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Green tea on Paleo

by (15)
Updated about 22 hours ago
Created February 01, 2012 at 2:45 PM

I really like green tea. I usually drink 2-3 cups a day (multiple steeps of the same leaves so diminishing caffeine levels) at work. Occasionally I have a cup of black tea but never coffee and I very rarely drink green tea in the morning (never black). I started paleo a month ago and cut all caffeine as part of my program. Since, I've been feeling much more consistant energy levels through the day- possibly due to the no-caffeine, possibly due to consistent blood sugar levels.

But I miss the green tea- not the caffeine per se but the flavor/smell/experience. Herbal teas just aren't the same. The question is if anyone has an informed opinion on the general effect (I know we're all different) of green tea on a paleo diet or advise on whether or not to re-incorporate it into my life.

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10044 · May 15, 2013 at 12:30 AM

"the caffeine content of white tea is even lower than its green cousin." http://www.whitetea.com/white-tea-vs-green-tea.php

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1005 · May 14, 2013 at 9:43 PM

Also, the trick to getting less fluoride is with soil that contains less (and picking the newer buds vs older.) The whiteness you're seeing is just the oxidation of any old leaf and not an indicator. (I grow tea.)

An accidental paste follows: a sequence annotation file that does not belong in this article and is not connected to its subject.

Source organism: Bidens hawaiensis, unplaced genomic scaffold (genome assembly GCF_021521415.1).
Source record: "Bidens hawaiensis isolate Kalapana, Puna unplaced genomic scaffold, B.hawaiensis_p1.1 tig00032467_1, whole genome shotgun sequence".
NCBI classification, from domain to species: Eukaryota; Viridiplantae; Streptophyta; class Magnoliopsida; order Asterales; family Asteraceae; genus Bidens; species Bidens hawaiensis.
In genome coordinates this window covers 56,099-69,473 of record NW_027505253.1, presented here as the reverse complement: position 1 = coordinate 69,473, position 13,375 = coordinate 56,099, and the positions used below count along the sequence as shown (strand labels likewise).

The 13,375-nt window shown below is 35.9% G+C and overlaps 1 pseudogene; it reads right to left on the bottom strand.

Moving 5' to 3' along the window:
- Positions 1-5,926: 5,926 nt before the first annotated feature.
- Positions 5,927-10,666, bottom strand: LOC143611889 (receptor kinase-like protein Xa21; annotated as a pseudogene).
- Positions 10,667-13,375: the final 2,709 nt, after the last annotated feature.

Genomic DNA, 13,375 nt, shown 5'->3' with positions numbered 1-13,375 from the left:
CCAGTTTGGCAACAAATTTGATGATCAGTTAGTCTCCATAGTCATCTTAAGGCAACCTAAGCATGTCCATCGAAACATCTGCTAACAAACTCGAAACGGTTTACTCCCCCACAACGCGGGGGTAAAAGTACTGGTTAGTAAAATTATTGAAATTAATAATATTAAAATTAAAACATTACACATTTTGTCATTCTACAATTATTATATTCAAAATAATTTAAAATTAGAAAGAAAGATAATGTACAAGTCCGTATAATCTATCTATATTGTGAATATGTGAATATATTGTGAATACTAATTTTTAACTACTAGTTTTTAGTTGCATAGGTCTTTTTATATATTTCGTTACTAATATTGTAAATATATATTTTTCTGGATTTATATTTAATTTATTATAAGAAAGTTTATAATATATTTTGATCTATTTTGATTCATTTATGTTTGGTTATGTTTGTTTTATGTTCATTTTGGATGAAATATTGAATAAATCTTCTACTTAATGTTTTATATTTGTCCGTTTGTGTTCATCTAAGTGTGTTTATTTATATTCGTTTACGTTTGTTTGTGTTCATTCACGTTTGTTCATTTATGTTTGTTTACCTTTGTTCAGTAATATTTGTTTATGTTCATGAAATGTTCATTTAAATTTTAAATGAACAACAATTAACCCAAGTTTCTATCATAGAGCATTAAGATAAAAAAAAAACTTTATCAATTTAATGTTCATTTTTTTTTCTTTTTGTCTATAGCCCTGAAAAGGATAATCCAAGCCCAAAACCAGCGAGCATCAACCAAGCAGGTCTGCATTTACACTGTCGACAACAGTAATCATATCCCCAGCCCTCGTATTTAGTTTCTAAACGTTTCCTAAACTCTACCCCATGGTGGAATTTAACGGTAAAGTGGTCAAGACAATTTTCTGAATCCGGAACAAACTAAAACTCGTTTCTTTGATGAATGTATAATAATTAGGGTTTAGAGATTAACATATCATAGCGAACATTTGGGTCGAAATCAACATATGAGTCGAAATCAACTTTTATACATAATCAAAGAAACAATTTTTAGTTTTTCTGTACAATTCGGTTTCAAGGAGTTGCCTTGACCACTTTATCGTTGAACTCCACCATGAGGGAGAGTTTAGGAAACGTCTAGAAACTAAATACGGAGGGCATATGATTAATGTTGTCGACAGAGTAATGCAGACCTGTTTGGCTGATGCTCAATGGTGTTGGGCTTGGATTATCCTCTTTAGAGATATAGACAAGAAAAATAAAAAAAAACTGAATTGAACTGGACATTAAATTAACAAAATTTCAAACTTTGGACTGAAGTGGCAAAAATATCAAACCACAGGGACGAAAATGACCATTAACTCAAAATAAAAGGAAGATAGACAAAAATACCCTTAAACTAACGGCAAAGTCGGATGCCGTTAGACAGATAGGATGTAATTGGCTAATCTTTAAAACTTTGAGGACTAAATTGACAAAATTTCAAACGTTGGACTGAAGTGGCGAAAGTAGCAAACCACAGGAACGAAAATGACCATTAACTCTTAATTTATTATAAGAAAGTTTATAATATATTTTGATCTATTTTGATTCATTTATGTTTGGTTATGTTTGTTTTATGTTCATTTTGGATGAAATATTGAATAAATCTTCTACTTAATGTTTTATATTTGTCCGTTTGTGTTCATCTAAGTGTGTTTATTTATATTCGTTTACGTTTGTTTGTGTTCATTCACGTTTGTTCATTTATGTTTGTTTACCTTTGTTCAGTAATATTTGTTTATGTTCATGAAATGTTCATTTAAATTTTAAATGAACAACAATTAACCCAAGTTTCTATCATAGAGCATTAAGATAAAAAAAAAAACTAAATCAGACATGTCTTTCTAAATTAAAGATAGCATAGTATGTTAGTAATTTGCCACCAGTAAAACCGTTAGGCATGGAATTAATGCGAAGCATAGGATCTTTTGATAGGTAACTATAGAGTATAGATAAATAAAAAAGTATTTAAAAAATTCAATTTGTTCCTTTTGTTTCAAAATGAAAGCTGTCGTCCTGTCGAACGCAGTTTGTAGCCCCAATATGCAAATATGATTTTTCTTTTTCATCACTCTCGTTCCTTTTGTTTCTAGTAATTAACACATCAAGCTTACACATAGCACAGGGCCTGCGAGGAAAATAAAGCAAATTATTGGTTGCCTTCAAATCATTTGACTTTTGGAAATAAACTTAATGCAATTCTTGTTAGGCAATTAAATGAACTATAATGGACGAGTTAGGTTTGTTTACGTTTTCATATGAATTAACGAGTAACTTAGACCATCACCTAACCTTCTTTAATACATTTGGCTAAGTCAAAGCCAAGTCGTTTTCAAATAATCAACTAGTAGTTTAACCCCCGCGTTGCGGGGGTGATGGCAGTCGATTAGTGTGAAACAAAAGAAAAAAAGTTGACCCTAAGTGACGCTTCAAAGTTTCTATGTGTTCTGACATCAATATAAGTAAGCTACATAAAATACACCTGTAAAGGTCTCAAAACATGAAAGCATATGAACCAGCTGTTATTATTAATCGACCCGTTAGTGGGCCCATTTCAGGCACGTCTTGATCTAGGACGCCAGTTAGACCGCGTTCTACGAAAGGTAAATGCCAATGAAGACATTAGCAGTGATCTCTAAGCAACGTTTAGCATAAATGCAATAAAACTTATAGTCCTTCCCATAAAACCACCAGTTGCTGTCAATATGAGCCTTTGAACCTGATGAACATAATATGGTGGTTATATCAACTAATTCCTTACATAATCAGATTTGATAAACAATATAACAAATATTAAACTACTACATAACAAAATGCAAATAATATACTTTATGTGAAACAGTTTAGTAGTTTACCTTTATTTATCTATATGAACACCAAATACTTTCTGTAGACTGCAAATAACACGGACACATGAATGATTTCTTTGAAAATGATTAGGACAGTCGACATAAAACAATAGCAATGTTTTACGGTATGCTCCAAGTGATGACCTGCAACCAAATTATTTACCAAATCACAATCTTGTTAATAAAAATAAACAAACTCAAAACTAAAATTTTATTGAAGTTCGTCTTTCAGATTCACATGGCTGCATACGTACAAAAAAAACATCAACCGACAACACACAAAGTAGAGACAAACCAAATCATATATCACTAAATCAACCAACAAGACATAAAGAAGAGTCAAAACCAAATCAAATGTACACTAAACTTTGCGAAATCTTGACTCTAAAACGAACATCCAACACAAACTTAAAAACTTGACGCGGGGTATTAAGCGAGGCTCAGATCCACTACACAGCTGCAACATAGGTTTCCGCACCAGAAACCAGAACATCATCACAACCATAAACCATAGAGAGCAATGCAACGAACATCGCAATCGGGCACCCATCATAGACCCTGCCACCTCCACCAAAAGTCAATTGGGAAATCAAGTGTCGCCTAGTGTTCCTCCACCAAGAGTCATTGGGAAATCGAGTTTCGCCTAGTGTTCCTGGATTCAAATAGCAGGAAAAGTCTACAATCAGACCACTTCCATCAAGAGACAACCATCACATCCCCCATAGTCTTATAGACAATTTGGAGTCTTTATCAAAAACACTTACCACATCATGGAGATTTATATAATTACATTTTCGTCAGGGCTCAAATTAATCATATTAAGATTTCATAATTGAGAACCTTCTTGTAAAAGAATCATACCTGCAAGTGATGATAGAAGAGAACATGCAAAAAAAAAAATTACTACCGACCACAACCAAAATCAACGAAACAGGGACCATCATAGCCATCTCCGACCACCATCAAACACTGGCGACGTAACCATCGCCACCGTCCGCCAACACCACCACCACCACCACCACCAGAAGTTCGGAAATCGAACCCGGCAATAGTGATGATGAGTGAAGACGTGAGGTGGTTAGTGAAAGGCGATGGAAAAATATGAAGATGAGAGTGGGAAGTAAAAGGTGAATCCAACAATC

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1005 · May 14, 2013 at 9:42 PM

White tea has the highest caffeine content, as it's unprocessed. (Processing only removes it.)

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15 · February 07, 2012 at 4:00 PM

Haha! I'm all about good quality loose leaf too. I have about 1/8 pound of Dragon Well rotting in my desk, bugging me to quit this 2 1/2 month "Paleo Challenge" I'm on. And I agree on the herbal tea- I've become a snob since I've drinking The Good Stuff a couple years ago. Think I'll finish out my challenge and then try re-introducing it and see what happens. If my energy levels start flickering then I'll know it was the mild amount of caffeine. If not then I'll know it was the blood sugar flucuation from my previous diet that caused the mid-afternnon slumps that I used to experience.